OSB litters usually are small, on average 8-10 piglets, though they can get as numerous as 17, a number of piglets too high for the sow to support. An individual OSB is no more expensive to raise than other breeds, but their smaller litters lower the return on investment. A commercial white pig could have 30 to 40 piglets per year whereas an OSB sow is unlikely to have more than 20.

The OSB is a friendly, well mannered and hardy pig with good mothering abilities. The piglets on the Colson farm are naturally weaned by their mothers, and stay in family groups. Their diet is completely natural and free from hormones, growth promoters and antibiotics. Rare breeds like the OSB and especially the Gloucester Old Spot are inclined to run to fat, so breeders feed them minimal protein; the Colsons feed their pigs on leftover fruit and vegetables from the garden, including apples and beans. Because they are easy to look after, OSBs are an ideal choice for the novice breeder.

OSBs should be butchered at 6 months; older pigs carry too much fat and the males can have the taint of boar if they are covering sows. Anyone who has tasted heritage pork will understand why breeds like the OSB have resurfaced. Its succulent meat compares favorably with the esteemed Tamworth, a slightly more numerous rare breed with over 400 sows. The heritage breeds produce succulent pork, fine bacon and excellent ham and sausages. The whole pig, including the cheeks and ears, make good eating and suitably crisp crackling is almost guaranteed by its relatively high fat content.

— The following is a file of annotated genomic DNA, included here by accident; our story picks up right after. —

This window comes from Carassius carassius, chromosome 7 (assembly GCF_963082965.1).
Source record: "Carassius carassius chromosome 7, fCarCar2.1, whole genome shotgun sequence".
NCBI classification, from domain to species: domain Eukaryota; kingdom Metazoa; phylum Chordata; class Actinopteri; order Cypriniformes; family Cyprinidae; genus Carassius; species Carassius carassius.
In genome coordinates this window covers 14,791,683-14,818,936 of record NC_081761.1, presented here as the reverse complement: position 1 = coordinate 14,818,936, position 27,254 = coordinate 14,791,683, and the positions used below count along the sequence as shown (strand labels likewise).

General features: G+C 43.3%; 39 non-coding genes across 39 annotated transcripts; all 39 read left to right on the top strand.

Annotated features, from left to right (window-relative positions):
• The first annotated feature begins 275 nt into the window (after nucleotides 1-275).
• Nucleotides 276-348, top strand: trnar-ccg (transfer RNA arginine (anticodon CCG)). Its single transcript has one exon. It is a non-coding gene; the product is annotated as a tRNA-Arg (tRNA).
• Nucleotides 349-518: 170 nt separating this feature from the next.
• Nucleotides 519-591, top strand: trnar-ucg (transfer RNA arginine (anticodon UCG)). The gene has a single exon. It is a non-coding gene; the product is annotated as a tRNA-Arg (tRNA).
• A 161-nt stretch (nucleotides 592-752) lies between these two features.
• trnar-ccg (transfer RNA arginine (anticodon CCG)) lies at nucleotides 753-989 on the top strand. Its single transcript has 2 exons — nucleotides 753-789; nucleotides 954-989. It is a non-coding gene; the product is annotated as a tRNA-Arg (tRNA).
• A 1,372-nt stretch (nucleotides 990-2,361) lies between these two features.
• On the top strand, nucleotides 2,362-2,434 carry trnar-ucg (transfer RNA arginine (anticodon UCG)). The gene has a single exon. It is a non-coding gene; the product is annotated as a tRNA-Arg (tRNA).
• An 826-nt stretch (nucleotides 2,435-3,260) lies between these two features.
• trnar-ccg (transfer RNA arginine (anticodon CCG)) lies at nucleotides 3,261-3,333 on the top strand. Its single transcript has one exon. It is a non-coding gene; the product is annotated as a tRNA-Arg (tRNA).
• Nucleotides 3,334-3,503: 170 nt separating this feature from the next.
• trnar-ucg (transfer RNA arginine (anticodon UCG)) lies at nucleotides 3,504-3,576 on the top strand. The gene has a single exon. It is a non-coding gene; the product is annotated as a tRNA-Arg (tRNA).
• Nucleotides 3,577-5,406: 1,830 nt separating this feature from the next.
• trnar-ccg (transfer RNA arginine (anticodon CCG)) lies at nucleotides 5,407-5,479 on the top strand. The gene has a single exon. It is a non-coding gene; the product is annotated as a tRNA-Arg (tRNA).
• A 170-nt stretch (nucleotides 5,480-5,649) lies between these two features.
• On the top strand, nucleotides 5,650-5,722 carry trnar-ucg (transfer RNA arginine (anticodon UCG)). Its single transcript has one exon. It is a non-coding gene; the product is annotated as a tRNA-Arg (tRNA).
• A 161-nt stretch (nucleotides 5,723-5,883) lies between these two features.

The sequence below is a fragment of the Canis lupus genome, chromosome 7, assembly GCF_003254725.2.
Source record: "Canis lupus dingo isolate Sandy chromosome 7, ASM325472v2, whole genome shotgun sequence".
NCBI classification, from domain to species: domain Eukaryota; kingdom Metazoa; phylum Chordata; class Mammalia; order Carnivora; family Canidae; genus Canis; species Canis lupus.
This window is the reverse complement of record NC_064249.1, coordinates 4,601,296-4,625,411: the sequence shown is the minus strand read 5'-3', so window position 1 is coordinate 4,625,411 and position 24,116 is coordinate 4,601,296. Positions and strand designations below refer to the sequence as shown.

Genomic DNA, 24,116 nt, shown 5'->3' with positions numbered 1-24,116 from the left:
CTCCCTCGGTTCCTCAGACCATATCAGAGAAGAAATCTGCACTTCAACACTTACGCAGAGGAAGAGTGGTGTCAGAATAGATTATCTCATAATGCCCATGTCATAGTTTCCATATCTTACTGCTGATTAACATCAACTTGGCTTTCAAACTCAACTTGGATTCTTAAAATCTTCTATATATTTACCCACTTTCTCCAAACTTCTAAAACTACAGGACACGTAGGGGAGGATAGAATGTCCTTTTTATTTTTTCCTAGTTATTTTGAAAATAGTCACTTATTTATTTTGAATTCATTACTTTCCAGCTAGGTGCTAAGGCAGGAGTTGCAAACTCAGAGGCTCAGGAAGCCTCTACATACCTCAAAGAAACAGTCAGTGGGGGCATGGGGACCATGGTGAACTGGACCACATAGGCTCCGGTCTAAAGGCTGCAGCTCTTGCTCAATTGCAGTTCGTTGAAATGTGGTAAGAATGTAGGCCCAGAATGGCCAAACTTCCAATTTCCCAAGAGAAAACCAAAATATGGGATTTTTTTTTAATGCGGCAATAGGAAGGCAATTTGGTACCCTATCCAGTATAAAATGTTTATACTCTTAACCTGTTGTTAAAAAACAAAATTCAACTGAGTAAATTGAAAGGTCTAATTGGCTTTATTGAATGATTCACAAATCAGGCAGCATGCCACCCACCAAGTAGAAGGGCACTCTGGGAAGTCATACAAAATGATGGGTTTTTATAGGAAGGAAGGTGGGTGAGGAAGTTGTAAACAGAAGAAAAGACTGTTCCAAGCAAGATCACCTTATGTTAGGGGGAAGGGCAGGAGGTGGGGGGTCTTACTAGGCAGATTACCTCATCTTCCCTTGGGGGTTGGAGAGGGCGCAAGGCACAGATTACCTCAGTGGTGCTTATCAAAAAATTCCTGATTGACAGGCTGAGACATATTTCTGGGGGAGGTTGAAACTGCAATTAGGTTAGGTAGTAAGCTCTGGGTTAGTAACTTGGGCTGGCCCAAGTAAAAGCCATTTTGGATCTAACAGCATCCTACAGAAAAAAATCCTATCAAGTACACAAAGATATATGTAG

Years ago, when lighter (and blander) meat became fashionable, traditional breeds with their dark, rich meat became scarce as farmers produced what supermarkets wanted. Only the dedication of enthusiasts like the Coulsons saved the OSB from extinction. Now the trend has turned, so that both specialist butchers and restaurateurs encourage farmers to breed traditional pigs.